Make most of parenting personality

  • Samantha Critchell / Associated Press
  • Monday, October 27, 2003 9:00pm
  • Life

NEW YORK — When it comes to parenting, there rarely is only one right way to do things.

But, says author Janet Levine, there might be a better way of doing things depending on a parent’s individual personality: An "organizer" often works best when there is a goal to be accomplished while an "entertainer" thrives on working a lesson into a story.

Levine studies the Enneagram, an established model of personality based on a diagram with nine points, each one representing a personality type. Those points on the circumference also are connected with each other by inner lines.

The model, featured in Levine’s book "Know Your Parenting Personality" is based on patterns of thoughts, feelings, motivations and perceptions.

At first Levine, who teaches at Milton Academy in Massachusetts, applied the model to education but she says it also makes sense for parenting.

"There are some hard truths about parenting," she said in a recent phone interview. "All of us have a good side and a bad side. By finding out about your personality and motivations, you become aware of how to best take advantage of strengths and change behavior to downplay weakness."

Consider your strengths — empathy and passion if you’re a "dreamer," loyalty and logic if you’re a "questioner" — as gifts that can be used to enhance interaction with your children, advises Levine, the mother of two sons.

She says the Enneagram isn’t intended to pigeonhole anyone, it’s actually intended to expand a parent’s pool of resources to deal with each child individually. It’s also helpful to type your children, although Levine says that shouldn’t be attempted until children are teenagers because that’s when they truly become individuals instead of miniature versions of their parents.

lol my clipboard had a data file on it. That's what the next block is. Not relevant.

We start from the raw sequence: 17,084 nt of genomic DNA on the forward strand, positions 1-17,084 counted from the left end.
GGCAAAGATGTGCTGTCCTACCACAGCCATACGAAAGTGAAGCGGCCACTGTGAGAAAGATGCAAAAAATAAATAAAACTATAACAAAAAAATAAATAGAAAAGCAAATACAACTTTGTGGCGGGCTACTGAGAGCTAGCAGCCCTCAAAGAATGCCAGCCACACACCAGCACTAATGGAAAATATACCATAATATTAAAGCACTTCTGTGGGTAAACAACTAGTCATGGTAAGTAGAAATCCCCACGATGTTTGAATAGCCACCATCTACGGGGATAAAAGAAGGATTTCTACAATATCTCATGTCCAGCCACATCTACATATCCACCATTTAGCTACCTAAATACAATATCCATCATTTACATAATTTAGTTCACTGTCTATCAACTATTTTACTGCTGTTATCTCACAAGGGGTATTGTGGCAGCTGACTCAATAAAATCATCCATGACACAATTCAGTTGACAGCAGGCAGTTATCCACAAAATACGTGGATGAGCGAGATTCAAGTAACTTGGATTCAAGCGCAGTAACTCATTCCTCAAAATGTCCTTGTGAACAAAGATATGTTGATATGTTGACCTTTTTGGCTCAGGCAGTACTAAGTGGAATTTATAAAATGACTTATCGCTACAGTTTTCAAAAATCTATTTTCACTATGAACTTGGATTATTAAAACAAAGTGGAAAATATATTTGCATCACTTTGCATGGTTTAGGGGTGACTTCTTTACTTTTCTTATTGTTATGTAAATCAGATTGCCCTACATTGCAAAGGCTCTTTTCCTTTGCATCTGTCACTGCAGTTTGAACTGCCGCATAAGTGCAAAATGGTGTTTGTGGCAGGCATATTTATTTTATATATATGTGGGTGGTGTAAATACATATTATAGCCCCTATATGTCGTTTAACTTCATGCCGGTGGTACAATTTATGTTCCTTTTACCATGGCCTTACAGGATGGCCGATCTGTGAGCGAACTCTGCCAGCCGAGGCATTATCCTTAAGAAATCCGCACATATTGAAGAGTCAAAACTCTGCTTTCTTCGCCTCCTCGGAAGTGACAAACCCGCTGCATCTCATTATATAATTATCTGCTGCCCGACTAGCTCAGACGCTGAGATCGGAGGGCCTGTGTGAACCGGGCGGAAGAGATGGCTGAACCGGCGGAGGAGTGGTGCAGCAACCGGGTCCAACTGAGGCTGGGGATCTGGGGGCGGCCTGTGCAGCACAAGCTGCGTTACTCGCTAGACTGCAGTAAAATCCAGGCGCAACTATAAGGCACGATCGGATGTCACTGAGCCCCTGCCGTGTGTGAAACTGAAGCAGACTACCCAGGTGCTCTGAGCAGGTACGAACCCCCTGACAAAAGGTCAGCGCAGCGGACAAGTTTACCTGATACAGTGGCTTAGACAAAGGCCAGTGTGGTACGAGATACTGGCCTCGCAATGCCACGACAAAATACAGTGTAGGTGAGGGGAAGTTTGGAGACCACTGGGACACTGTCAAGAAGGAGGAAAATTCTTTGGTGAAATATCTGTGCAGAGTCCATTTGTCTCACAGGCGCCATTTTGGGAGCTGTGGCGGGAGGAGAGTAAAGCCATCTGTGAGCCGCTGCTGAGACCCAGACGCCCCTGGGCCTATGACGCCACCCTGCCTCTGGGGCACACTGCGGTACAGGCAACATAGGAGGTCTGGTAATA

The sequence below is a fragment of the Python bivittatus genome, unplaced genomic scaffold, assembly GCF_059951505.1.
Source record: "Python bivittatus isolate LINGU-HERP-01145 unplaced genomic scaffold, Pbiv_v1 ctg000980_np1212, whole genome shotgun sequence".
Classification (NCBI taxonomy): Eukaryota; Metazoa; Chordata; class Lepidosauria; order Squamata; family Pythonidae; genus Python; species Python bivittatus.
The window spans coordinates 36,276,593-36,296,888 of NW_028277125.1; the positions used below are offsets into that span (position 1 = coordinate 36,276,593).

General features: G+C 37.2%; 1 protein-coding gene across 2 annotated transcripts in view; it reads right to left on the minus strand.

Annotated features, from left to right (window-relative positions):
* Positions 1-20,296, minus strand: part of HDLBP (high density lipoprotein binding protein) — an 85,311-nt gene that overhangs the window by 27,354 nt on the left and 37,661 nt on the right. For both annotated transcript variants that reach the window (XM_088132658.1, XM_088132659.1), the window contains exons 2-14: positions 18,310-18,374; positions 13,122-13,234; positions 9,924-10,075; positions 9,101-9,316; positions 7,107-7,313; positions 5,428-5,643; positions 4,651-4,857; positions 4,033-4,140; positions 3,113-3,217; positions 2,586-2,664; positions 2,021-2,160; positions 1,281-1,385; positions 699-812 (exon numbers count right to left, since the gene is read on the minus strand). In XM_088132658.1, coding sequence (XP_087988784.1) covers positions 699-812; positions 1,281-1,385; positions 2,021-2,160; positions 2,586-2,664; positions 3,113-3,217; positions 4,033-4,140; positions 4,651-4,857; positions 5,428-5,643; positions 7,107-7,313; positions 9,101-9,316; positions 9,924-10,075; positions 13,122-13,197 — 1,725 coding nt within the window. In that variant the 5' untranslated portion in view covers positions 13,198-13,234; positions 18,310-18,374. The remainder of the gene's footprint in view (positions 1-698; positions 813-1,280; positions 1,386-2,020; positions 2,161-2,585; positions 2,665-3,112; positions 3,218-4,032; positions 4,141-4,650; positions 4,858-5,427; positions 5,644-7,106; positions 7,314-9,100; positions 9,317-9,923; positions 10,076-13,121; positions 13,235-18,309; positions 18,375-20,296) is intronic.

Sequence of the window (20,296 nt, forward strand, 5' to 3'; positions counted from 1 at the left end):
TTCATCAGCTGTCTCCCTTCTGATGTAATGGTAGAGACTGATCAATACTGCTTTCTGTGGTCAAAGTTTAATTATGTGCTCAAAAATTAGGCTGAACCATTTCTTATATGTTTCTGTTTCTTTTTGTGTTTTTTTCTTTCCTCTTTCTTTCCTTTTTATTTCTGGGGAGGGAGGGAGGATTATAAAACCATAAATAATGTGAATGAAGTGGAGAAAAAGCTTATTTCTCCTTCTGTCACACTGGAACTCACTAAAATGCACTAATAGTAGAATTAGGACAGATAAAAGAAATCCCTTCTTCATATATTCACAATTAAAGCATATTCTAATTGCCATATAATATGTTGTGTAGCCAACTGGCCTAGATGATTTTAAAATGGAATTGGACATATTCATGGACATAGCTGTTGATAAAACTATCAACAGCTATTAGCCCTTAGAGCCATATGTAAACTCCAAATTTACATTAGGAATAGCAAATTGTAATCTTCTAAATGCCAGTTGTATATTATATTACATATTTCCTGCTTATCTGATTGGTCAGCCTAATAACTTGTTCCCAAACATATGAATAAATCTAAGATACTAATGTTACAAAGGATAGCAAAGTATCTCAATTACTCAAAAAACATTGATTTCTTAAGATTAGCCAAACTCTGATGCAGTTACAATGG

"You will be the same parenting personality with different kids, but each kid — each with a different personality of their own — will bring out a different part of that personality within you," she explained.

Levine describes herself as "an organizer with a wing of helper." When she’s stressed, she takes on "peacekeeper" tendencies, and when she’s feeling safe and secure, she’s a "questioner."

The personality that these traits create often puts her at loggerheads with one of her sons, who is much more of an optimistic "entertainer."

"When I’d bring him back to earth, he didn’t appreciate it," Levine said.

Looking back, she would have been better off making cleaning his room a game that would appeal to his fun-loving personality instead of a goal-oriented task that she, as an "organizer," appreciated.

The nine-question, multiple-choice quiz that Levine uses to define parenting personalities (available in her book and on her Web site, asks things such as how a parent feels about a child’s last-minute decision to spend his birthday with friends instead of the family, and what children would say about a parent’s ability to deal with conflict.

When most people take the quiz, they are surprised by the triad they fall into — at least if they were honest with their answers, Levine reports. As with many self-administered tests, people sometimes give answers on what they think is "right" or based on the personality type they hope they’ll be, she cautioned.

Copyright ©2003 Associated Press. All rights reserved. This material may not be published, broadcast, rewritten, or redistributed.

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